The Ultimate Guide to Dry Climbing Snacks

There are many benefits to packing extremely dry snacks for a day of climbing, hiking, or any other type of adventuring that involves cramming food into the bottom of a backpack. First, they won’t get your backpack incredibly sticky or damp when crushed against the rest of your gear, unlike the bananas I too often attempt to pack; they generally take up very little room; and they usually force you to hydrate in order to swallow each bite.

But, with so many dry snacks out there, it’s sometimes hard to decide what to pack. You can only eat so many carrot cake Clif bars before you’d rather starve than open another package.

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Just a few of the dry snacks currently in my pantry.

Here’s the ultimate guide to picking the best thirst-inducing, real-food snacks for any adventure.

First, you need to find a dry carbohydrate base to build off (or simply eat alone):

  • Graham Crackers: One of my personal favorites. Their neat rectangular packages take up very little room, and they remind me of kindergarten snack time. Graham crackers are good alone, but, for even more sticky, parching enjoyment and higher calorie content to fuel long days, add peanut butter.
  • Trail mix: The saltier the better (and drier). You can go on the cheap with “GORP”—good old raisins and peanuts—or add additional dry carbohydrates such as goldfish or granola and mixed nuts for variety and/or M&Ms or yogurt covered fruits for a sweet twist.
  • Day-Old Bagels: They’re cheaper and three times drier than fresh bagels. Add any nut butter to ensure that they stick to the roof of your mouth.
  • Crackers: The cracker aisle can be a bit overwhelming. Go for rice crackers if you’re gluten free (or if you’re me and just like them), Triscuits for whole grains with random flavors, or Ranch Wheat Thins if you like coating yourself in hidden-valley-flavored dust. If you’re opposed to packaged foods, you can also make your own raw sprouted kale crackers; I’m sure those are quite dry too (and just sound healthy). As always, add nut butters for gluey variety or cheese if you’re new to dry snacks and are having trouble eating things akin to the desert.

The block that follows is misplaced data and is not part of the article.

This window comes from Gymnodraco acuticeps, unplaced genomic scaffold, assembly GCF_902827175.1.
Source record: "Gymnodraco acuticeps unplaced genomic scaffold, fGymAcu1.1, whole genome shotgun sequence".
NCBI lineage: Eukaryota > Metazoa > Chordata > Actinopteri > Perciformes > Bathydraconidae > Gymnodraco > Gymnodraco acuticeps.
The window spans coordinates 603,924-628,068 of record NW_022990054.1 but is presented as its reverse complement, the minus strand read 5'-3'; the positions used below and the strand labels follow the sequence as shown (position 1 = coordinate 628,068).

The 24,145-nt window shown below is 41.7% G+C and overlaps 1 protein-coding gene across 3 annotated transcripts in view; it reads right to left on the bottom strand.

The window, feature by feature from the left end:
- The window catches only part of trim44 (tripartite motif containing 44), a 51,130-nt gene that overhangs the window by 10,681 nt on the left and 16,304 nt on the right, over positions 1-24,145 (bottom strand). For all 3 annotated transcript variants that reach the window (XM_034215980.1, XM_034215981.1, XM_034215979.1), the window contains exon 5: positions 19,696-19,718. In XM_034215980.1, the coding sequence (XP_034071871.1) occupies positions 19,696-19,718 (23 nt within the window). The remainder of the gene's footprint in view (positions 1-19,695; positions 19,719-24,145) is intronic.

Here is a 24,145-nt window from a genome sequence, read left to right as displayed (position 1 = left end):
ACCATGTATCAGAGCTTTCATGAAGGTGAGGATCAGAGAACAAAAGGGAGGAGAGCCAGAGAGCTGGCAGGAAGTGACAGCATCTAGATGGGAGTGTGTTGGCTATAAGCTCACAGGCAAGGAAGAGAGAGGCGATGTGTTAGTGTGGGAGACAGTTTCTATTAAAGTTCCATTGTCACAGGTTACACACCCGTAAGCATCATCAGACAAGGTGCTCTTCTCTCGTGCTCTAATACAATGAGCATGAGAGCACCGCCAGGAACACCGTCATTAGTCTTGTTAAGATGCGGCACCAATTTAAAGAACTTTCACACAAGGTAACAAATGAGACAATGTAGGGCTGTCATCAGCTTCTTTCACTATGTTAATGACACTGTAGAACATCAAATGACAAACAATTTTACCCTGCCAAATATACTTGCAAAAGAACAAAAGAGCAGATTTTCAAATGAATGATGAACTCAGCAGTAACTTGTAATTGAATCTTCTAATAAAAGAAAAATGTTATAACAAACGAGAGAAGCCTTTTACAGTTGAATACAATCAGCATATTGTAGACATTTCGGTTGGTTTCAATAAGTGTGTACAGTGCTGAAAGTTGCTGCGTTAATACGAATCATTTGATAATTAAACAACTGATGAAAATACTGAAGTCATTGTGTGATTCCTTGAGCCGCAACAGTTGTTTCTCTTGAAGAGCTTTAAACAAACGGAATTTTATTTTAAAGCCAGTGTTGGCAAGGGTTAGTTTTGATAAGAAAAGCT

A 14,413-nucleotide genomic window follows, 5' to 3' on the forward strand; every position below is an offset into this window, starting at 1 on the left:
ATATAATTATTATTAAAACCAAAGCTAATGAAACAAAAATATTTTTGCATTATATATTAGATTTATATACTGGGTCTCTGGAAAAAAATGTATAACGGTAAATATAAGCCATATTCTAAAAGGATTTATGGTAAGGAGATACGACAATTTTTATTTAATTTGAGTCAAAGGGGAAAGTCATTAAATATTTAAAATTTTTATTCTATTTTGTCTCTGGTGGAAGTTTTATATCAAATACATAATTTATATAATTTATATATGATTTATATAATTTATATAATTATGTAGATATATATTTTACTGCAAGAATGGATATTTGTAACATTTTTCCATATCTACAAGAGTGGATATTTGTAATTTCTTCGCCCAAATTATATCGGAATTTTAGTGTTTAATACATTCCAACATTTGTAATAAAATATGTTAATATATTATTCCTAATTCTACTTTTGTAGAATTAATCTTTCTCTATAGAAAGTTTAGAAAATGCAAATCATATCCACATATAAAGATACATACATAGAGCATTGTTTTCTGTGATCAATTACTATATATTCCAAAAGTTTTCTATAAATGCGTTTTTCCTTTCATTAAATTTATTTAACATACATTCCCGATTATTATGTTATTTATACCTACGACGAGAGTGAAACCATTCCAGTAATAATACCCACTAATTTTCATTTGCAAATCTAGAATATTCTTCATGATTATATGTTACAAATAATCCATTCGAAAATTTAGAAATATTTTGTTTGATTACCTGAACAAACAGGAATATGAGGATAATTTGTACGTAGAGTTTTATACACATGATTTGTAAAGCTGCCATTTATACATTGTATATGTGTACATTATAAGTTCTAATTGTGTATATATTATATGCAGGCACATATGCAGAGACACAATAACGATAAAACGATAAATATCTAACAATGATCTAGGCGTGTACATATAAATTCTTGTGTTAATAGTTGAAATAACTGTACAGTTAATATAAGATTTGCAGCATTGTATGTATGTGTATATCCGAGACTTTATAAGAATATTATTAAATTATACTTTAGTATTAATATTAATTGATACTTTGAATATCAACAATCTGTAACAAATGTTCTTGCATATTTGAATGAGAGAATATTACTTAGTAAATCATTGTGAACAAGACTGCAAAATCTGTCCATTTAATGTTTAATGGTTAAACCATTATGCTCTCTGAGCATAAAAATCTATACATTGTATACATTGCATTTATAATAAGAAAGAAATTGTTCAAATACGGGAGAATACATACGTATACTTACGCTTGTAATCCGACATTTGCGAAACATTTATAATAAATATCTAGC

If you’re just looking for a solo dry snack go for any of the following:

  • Goldfish, preferably flavor-blasted and not artificial pizza flavor
  • Pretzels
  • Homemade granola (the Honeybunches of Oats kind from the store is good too)
  • Plain dry cereal, the more it resembles small twigs and the larger the word fiber is written on the box, the better
  • Rice cakes if you’re into eating 50 percent air with each bite

Other favorites:

  • For high protein alternatives, try salted, dried edamame or soy nuts. You’ll need at least 8 ounches of water per handful to wash either of them down.
  • If you like spice, grab a few handfuls of wasabi or buffalo peas.
  • For a fun, though highly processed, snack, try lightly salted Snapea Crisps.

FOR ULTIMATE SENDING FUEL: Stale donuts, preferably from Dunkin and covered in sugared coconut. The sugar provides fast energy for the approach and the high fat content will keep you full and sending throughout the day. The benefits increase exponentially the more you eat until 7.43 donuts, when a food coma ensues.

Now, what do you do for hydration to allow for the swallowing of all of these goodies? According to Matt Birkebak, all one needs is a half gallon of chocolate milk, a half gallon of lemonade, and 32 ounches of Green Goodness smoothie.

Originally published April 12, 2015, on coffeetapeibuprofenclimb.blogspot.com. 

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